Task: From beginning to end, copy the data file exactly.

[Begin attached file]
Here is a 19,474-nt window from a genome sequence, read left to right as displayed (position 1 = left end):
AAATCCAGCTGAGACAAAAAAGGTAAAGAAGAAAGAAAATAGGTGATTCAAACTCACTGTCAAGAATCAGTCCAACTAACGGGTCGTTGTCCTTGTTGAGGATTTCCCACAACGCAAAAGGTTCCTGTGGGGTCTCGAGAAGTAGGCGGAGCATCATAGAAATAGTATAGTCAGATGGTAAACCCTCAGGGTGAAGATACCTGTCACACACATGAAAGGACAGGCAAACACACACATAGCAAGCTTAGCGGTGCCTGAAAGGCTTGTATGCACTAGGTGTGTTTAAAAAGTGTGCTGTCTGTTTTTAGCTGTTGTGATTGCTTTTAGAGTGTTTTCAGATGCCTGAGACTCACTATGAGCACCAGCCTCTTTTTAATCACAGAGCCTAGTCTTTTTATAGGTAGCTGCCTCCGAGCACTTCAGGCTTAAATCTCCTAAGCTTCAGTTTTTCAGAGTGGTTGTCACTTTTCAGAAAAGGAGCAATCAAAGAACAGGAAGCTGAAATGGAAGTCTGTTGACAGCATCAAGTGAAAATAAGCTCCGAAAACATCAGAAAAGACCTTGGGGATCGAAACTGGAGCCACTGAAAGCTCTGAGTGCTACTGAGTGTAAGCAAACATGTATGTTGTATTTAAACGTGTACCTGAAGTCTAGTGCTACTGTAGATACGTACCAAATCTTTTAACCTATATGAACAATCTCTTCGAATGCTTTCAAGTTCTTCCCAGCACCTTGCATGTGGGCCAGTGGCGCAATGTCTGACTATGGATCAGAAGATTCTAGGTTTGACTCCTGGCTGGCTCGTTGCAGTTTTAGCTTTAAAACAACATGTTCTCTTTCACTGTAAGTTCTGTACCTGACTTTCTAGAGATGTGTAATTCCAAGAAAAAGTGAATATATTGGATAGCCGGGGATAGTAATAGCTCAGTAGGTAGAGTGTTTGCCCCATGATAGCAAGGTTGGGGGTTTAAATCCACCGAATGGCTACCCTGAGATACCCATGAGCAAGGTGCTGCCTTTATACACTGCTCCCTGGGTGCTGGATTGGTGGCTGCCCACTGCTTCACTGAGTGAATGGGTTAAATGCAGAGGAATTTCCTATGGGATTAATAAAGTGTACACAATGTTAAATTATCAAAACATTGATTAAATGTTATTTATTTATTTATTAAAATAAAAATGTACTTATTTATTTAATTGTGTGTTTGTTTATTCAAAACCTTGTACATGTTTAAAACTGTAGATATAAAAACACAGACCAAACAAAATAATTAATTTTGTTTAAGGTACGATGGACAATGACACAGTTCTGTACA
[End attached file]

Here is a 19,474-nt window from a genome sequence, read left to right as displayed (position 1 = left end):
AAATCCAGCTGAGACAAAAAAGGTAAAGAAGAAAGAAAATAGGTGATTCAAACTCACTGTCAAGAATCAGTCCAACTAACGGGTCGTTGTCCTTGTTGAGGATTTCCCACAACGCAAAAGGTTCCTGTGGGGTCTCGAGAAGTAGGCGGAGCATCATAGAAATAGTATAGTCAGATGGTAAACCCTCAGGGTGAAGATACCTGTCACACACATGAAAGGACAGGCAAACACACACATAGCAAGCTTAGCGGTGCCTGAAAGGCTTGTATGCACTAGGTGTGTTTAAAAAGTGTGCTGTCTGTTTTTAGCTGTTGTGATTGCTTTTAGAGTGTTTTCAGATGCCTGAGACTCACTATGAGCACCAGCCTCTTTTTAATCACAGAGCCTAGTCTTTTTATAGGTAGCTGCCTCCGAGCACTTCAGGCTTAAATCTCCTAAGCTTCAGTTTTTCAGAGTGGTTGTCACTTTTCAGAAAAGGAGCAATCAAAGAACAGGAAGCTGAAATGGAAGTCTGTTGACAGCATCAAGTGAAAATAAGCTCCGAAAACATCAGAAAAGACCTTGGGGATCGAAACTGGAGCCACTGAAAGCTCTGAGTGCTACTGAGTGTAAGCAAACATGTATGTTGTATTTAAACGTGTACCTGAAGTCTAGTGCTACTGTAGATACGTACCAAATCTTTTAACCTATATGAACAATCTCTTCGAATGCTTTCAAGTTCTTCCCAGCACCTTGCATGTGGGCCAGTGGCGCAATGTCTGACTATGGATCAGAAGATTCTAGGTTTGACTCCTGGCTGGCTCGTTGCAGTTTTAGCTTTAAAACAACATGTTCTCTTTCACTGTAAGTTCTGTACCTGACTTTCTAGAGATGTGTAATTCCAAGAAAAAGTGAATATATTGGATAGCCGGGGATAGTAATAGCTCAGTAGGTAGAGTGTTTGCCCCATGATAGCAAGGTTGGGGGTTTAAATCCACCGAATGGCTACCCTGAGATACCCATGAGCAAGGTGCTGCCTTTATACACTGCTCCCTGGGTGCTGGATTGGTGGCTGCCCACTGCTTCACTGAGTGAATGGGTTAAATGCAGAGGAATTTCCTATGGGATTAATAAAGTGTACACAATGTTAAATTATCAAAACATTGATTAAATGTTATTTATTTATTTATTAAAATAAAAATGTACTTATTTATTTAATTGTGTGTTTGTTTATTCAAAACCTTGTACATGTTTAAAACTGTAGATATAAAAACACAGACCAAACAAAATAATTAATTTTGTTTAAGGTACGATGGACAATGACACAGTTCTGTACA